Extent of tool wear and power consumption: The extent of wear experienced by the tungsten-carbide tools of the three different compositions is shown in Table 2. The best performance, in terms of tool edge recession and distance of cut before failure, was obtained from the grade C tool, with the highest chromium content in the matrix and smallest carbide particles. Complete cutting tool failure for the three grades of cutting tools occurred after cutting distances of 2150, 2380 and 2890 m, respectively. This is in line with the study by Bayoumi and Bailey (1985), who found that higher chromium content in the tool matrix and smaller carbide particles improved the wear resistance of tungsten carbide tools. In this context, machining OPEFB particleboard requires the use of highly wear resistant cutting tools, in order to optimize the process.
When the power consumption curves during the machining operations were compared, a similar result was obtained. Since power consumption during the machining operation is closely related to the cutting tool wear, the power consumed was the least with the high chromium content tungsten carbide tools (Fig. 1). The improved wear resistance of the grade C cutting tool ensured lower power consumption during the machining operation, which in turn improved the process economics.
||Comparative power consumption of different tool materials
||Extent of wear of the various grades of cutting tool
Upon microscopic examination of the tool cutting edge, it was found that wear occurred primarily as a result of indentation, micro-fracture and mechanical abrasion. This wear mechanism has been suggested by Bayoumi and Bailey (1985), who reported that the presence of silica and other impurities in material resulted in the removal of the binder followed by the loss of carbide grains from the cutting tool. In fact, the tools cutting OPEFB particleboard suffered greater mechanical wear compared to those cutting wood-based particleboard, due to the high silica content in the EFB fiber.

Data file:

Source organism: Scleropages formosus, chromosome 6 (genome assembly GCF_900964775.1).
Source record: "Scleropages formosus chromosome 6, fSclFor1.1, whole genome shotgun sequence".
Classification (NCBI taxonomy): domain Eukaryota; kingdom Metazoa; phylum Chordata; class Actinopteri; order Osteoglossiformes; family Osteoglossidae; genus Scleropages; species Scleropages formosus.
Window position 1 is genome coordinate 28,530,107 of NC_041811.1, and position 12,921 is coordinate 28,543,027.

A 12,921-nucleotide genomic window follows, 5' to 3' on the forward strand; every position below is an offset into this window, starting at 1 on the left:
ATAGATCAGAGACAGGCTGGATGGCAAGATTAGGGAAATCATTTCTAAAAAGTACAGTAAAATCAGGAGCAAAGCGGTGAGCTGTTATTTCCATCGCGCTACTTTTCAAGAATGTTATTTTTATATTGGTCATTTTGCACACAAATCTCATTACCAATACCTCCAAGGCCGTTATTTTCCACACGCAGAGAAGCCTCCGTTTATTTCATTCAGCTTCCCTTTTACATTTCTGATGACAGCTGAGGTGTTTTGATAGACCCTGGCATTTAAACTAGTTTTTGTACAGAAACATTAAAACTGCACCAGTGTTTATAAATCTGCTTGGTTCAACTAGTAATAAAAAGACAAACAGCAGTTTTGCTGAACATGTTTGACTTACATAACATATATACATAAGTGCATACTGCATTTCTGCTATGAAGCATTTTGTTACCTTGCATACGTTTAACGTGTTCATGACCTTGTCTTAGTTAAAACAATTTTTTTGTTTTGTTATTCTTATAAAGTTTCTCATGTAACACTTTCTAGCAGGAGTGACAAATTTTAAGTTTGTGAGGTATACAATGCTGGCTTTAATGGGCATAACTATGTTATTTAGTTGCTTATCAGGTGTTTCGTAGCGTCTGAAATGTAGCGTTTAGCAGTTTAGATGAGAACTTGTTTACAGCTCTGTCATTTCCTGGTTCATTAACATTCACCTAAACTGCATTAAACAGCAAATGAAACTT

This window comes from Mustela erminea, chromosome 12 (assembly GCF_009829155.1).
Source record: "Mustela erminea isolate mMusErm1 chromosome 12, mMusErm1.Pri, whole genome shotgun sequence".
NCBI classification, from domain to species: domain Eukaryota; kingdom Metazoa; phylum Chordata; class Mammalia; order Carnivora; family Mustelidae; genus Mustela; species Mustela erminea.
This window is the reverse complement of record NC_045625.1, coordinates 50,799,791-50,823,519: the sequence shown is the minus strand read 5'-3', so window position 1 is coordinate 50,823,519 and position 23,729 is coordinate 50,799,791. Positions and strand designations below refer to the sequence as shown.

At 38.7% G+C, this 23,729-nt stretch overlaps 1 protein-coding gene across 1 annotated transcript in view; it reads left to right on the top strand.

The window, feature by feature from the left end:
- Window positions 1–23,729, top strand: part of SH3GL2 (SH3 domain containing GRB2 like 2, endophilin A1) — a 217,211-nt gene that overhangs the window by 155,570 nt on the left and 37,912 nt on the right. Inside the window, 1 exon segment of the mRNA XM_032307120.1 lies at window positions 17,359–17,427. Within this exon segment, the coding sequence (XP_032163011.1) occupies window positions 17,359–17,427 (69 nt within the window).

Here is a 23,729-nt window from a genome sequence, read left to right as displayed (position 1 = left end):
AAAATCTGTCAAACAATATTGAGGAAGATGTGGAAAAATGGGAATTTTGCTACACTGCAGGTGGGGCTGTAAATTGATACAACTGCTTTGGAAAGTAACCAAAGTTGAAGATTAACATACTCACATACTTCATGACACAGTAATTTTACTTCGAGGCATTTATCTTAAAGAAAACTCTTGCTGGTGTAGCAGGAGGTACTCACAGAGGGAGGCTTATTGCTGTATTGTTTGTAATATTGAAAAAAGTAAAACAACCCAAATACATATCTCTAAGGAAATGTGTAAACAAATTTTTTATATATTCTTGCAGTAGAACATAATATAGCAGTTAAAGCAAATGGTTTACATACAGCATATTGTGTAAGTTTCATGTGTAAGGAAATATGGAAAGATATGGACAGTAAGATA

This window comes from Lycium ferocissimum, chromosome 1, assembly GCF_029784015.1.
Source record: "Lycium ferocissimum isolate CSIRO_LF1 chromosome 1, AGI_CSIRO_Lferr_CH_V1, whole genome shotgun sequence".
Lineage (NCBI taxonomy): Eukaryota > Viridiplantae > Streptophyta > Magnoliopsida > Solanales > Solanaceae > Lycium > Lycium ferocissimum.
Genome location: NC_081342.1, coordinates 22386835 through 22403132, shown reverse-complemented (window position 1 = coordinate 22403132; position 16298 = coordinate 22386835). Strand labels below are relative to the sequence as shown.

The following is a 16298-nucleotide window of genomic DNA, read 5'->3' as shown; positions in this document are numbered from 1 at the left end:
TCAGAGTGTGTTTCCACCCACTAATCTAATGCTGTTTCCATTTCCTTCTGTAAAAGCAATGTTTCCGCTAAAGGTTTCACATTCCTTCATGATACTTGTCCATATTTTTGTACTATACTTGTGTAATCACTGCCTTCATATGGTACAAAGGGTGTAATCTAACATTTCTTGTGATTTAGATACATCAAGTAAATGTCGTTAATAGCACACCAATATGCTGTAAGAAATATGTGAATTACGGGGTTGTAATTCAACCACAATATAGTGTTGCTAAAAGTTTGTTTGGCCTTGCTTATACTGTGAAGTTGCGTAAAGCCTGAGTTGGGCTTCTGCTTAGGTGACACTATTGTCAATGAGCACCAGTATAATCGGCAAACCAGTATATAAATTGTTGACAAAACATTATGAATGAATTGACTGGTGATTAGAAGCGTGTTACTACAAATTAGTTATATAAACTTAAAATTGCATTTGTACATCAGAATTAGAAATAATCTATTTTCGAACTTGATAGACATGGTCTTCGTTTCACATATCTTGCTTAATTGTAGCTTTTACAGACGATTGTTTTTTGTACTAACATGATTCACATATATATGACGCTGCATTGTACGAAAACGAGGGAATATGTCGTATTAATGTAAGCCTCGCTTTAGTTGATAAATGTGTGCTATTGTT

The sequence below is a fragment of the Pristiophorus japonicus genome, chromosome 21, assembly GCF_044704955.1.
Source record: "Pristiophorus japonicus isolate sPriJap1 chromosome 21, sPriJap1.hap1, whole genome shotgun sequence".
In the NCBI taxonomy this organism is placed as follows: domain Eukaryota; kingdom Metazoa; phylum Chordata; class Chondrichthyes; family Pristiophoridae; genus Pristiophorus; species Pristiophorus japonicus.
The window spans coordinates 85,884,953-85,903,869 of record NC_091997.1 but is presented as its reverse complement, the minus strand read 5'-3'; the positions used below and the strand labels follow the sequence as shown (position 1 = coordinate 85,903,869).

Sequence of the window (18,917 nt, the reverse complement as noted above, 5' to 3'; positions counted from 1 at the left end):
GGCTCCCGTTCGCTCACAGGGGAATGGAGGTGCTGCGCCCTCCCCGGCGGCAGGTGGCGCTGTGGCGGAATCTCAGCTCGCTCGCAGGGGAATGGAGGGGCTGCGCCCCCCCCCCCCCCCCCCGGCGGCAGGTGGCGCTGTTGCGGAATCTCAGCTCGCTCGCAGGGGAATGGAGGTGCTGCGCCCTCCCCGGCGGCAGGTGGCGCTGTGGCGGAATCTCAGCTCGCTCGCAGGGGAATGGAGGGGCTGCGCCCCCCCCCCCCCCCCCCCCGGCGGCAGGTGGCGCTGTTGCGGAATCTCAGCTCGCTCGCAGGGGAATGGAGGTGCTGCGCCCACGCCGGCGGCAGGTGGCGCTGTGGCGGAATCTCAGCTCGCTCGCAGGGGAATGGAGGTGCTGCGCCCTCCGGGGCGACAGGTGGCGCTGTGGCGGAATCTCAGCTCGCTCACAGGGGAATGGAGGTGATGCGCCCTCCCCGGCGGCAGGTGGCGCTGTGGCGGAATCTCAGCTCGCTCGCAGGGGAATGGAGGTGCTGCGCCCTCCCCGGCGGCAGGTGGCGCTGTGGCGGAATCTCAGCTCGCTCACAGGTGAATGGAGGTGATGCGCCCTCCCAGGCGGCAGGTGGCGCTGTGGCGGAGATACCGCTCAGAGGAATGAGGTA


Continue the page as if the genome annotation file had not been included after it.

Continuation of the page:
Comparative wear characteristics: When compared to wood-based particleboard,
it is apparent that the OPEFB is almost two times more abrasive on the cutting
tool (Fig. 2). Further, the initial wear rate is significantly
higher in the OPEFB particleboard compared to that of the wood-based particleboard,
possibly due to the inherent density gradient in the boards (Klamecki, 1979,
1980). Coupled with its high silica content, the OPEFB particleboard is highly
abrasive on the cutting tools.
Industrial implications: On the basis of the tool wear experiments that
were conducted, Table 3 provides a comparative tooling cost
for machining OPEFB particleboard and the conventional wood-based particleboard.
It is apparent that the OPEFB particleboard is much more abrasive and therefore,
results in a higher tooling cost during its machining processes.
||Comparative tool wear characteristics
||Comparative tooling cost
On this account, the acceptance of OPEFB particleboard in the marketplace as
a substitute for the wood-based particleboard may be hampered due to the higher
tooling cost and hence, the unfavorable process economics. Further, the study
also indicates that highly wear resistant tools need to be developed, in order
to improve the process economics of machining OPEFB particleboard.
Although the production of OPEFB particleboard is competitive, it acceptance in the marketplace as a substitute for wood-based particleboard is constrained by its high tooling cost incurred during its machining. The high silica content in the EFB fibers accelerates the wear of cutting tools, which in turn has a negative effect of the process economics.